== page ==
This PDF file contains the front matter associated with SPIE
Proceedings Volume 6976, including the Title Page, Copyright
information, Table of Contents, Introduction (if any), and the
Conference Committee listing.
We are developing solid-state quantum repeaters for long-distance, secure quantum communication networks. These
repeaters will combine long-range quantum entanglement, produced by optical measurements, with local few-qubit
quantum processing and storage nodes. So far we have demonstrated all the key elements of the local quantum
processors using nitrogen-vacancy (NV) color centers in diamond. These include multi-qubit entanglement, long
storage times, and robustness against multiple re-initialization steps. Significantly, all these local operations were
demonstrated at room temperature. Finally, we estimate that single shot readout should be achievable with optical
plasmon wire coupling which would open the door to room-temperature few-qubit quantum computers.
Interference patterns produced by binomially splitting atom states in a double well optical lattice can be used to probe many
important properties of this system, including double well tilt (and tilt inhomogeneities), the on-site interaction energy U,
atom number distribution across the lattice, vibrational excitation, and lattice state coherence, making atom interferometry
a powerful tool to analyze and characterize the structure and states of optical lattice systems, an essential task if they are to
realize their potential for quantum information and for a variety of other proposed uses.
There is increasing interest in development of high speed, low noise and readily fieldable near infrared (NIR) single
photon detectors. InGaAs/InP Avalanche photodiodes (APD) operated in Geiger mode (GM) are a leading choice for
NIR due to their preeminence in optical networking. After-pulsing is, however, a primary challenge to operating
InGaAs/InP single photon detectors at high frequencies1. After-pulsing is the effect of charge being released from traps
that trigger false ("dark") counts. To overcome this problem, hold-off times between detection windows are used to
allow the traps to discharge to suppress after-pulsing. The hold-off time represents, however, an upper limit on detection
frequency that shows degradation beginning at frequencies of ~100 kHz in InGaAs/InP. Alternatively, germanium (Ge)
single photon avalanche photodiodes (SPAD) have been reported to have more than an order of magnitude smaller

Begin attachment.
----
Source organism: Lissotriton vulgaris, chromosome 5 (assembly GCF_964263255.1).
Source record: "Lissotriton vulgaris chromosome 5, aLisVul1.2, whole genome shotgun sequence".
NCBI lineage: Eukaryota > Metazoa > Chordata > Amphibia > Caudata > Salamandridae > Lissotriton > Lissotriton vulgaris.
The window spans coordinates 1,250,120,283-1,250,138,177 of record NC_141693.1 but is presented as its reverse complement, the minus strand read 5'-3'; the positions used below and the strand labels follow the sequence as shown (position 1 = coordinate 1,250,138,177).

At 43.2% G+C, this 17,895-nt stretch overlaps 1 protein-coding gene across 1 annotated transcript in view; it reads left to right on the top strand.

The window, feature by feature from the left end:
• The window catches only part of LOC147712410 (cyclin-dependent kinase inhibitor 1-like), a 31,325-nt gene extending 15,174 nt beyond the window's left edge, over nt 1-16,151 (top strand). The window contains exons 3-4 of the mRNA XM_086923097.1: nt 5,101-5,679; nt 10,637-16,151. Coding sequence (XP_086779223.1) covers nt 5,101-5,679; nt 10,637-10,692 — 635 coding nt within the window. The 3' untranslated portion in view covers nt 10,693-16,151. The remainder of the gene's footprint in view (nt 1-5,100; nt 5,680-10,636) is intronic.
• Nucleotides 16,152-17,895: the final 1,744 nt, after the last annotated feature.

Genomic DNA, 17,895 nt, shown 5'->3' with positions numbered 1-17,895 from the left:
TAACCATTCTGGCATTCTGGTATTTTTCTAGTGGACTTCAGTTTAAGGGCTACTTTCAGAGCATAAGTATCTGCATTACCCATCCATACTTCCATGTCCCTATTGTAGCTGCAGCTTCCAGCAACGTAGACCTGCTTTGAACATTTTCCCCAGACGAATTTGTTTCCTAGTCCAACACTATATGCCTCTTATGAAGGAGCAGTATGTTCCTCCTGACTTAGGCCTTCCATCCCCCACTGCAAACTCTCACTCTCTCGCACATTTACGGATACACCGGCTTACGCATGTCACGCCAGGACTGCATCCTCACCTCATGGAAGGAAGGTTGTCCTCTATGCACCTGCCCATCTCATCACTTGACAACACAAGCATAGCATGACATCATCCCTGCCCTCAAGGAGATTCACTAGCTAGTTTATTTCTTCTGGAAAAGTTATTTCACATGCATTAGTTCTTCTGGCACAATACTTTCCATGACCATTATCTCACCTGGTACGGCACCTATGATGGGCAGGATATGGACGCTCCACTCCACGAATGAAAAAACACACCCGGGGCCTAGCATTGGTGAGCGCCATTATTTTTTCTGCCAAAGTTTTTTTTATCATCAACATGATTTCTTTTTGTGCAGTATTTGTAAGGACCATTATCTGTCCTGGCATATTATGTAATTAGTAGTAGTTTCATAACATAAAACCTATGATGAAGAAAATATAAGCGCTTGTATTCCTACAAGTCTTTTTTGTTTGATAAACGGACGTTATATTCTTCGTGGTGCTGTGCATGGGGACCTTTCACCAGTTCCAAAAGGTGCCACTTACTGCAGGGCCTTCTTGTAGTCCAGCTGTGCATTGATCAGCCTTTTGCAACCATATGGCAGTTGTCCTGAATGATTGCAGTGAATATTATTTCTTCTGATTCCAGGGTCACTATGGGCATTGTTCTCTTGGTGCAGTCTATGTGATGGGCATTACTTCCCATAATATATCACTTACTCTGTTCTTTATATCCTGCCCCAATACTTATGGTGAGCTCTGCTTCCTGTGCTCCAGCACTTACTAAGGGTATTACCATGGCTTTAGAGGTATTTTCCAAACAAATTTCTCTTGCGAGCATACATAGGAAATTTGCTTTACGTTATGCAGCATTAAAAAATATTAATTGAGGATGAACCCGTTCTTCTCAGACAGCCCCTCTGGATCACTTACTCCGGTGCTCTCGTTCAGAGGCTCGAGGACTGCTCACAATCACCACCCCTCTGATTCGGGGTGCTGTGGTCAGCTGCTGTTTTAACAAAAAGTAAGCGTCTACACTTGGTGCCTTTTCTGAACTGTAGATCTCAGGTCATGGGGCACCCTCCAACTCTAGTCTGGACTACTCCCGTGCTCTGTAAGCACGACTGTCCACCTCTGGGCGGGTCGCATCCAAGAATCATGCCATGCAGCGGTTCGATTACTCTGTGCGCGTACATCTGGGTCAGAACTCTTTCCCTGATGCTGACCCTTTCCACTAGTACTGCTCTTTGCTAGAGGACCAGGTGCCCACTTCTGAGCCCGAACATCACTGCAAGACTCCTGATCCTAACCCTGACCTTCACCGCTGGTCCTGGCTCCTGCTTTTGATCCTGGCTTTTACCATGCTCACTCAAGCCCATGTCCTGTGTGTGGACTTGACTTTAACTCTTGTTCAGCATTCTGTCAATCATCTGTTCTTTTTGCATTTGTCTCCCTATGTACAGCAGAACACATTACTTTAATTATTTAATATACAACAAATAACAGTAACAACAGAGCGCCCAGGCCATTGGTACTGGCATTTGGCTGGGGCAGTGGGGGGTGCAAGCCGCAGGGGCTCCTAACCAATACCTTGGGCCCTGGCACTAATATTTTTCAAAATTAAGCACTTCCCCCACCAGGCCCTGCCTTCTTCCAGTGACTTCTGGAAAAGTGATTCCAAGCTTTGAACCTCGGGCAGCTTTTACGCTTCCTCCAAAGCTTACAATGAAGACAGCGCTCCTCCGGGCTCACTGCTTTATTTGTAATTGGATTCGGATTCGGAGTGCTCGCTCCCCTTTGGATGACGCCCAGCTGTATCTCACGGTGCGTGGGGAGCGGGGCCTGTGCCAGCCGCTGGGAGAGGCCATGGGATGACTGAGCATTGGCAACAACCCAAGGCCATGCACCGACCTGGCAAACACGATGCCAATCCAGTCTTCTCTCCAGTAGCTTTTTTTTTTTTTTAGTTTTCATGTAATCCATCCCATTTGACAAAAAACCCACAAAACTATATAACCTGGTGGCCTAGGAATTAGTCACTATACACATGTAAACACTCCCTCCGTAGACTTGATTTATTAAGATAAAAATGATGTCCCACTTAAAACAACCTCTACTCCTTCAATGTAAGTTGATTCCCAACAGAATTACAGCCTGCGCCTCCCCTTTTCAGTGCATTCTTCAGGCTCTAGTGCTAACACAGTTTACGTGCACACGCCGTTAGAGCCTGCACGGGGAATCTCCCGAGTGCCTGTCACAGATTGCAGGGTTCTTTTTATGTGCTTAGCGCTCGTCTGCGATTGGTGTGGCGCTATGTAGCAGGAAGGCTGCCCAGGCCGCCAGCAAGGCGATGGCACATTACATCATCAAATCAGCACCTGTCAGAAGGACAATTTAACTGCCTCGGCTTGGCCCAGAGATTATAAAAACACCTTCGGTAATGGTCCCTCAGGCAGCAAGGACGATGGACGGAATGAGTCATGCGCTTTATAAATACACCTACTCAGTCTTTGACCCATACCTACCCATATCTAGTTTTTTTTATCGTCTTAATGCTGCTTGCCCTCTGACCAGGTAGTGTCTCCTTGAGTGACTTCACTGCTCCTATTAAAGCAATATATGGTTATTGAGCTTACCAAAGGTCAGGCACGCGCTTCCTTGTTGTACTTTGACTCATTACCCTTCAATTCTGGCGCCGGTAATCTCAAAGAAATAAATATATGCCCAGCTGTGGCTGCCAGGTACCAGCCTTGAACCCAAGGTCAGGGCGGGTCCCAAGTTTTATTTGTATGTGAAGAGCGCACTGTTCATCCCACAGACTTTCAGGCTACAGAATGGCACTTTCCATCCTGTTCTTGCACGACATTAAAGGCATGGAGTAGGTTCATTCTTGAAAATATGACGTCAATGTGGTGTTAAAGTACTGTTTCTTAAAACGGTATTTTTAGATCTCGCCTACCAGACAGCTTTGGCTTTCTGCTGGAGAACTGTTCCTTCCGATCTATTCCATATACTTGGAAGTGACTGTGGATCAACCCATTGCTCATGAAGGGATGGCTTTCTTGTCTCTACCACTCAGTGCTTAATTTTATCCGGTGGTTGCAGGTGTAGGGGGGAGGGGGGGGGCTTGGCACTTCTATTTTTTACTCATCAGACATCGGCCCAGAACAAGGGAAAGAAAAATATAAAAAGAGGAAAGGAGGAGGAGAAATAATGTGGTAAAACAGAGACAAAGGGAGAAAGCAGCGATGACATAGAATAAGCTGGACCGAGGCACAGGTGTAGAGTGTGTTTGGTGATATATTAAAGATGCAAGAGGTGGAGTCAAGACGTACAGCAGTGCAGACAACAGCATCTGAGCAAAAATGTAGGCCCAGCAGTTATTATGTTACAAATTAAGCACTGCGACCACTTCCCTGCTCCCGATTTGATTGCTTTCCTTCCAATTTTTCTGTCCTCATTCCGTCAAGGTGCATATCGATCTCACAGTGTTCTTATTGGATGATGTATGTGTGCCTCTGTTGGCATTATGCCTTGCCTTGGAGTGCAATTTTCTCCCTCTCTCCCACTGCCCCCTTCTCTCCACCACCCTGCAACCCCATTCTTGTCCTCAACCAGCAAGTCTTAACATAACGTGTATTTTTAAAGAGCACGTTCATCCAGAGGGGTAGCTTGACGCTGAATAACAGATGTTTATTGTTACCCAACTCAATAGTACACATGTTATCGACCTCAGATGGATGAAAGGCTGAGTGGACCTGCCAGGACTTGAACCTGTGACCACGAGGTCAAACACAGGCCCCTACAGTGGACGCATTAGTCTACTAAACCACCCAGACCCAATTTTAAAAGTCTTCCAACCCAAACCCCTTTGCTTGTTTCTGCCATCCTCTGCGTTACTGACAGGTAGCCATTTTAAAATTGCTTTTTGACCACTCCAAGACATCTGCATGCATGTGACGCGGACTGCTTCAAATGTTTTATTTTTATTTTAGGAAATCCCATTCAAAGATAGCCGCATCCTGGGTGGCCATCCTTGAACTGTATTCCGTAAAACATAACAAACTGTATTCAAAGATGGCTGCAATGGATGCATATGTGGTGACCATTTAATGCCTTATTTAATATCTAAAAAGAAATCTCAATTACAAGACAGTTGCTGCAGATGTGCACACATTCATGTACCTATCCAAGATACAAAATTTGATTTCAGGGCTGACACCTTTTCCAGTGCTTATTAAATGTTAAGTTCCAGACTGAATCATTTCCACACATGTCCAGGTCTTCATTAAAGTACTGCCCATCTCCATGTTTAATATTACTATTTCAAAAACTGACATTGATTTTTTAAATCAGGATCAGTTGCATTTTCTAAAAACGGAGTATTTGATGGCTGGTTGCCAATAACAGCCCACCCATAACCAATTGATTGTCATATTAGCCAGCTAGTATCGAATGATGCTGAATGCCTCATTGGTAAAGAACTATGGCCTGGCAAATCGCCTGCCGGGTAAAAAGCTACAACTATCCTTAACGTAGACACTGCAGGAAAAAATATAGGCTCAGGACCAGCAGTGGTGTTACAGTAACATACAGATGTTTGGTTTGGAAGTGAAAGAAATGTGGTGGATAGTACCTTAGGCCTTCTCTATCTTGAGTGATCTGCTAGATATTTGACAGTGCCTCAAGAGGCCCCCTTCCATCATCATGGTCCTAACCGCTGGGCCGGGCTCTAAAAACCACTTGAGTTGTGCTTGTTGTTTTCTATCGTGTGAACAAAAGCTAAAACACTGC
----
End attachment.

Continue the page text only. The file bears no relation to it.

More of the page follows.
charge trap densities than InGaAs/InP SPADs2, which allowed them to be successfully operated with passive quenching2
(i.e., no gated hold off times necessary), which is not possible with InGaAs/InP SPADs, indicating a much weaker dark
count dependence on hold-off time consistent with fewer charge traps. Despite these encouraging results suggesting a
possible higher operating frequency limit for Ge SPADs, little has been reported on Ge SPAD performance at high
frequencies presumably because previous work with Ge SPADs has been discouraged by a strong demand to work at
1550 nm. NIR SPADs require cooling, which in the case of Ge SPADs dramatically reduces the quantum efficiency of
the Ge at 1550 nm. Recently, however, advantages to working at 1310 nm have been suggested which combined with a
need to increase quantum bit rates for quantum key distribution (QKD) motivates examination of Ge detectors
performance at very high detection rates where InGaAs/InP does not perform as well. Presented in this paper are
measurements of a commercially available Ge APD operated at relatively short GM hold-off times to examine whether
there are potential advantages to using Ge for 1310 nm single photon detection. A weaker after-pulsing dependence on
frequency is observed offering initial indications of the potential that Ge APDs might provide better high frequency
We note the separation of a quantum description of an experiment into a statement of results (as probabilities) and an
explanation of these results (in terms of linear operators). The inverse problem of choosing an explanation to fit given
results is analyzed, leading to the conclusion that any quantum description comes as an element of a family of related
descriptions, entailing multiple statements of results and multiple explanations. Facing this multiplicity opens avenues for
exploration and consequences that are only beginning to be explored. Among the consequences are these: (1) statements
of results impose topologies on control parameters, without resort to any quantum explanation; (2) an endless source of
distinct explanations forces an open cycle of exploration and description bringing more and more control parameters into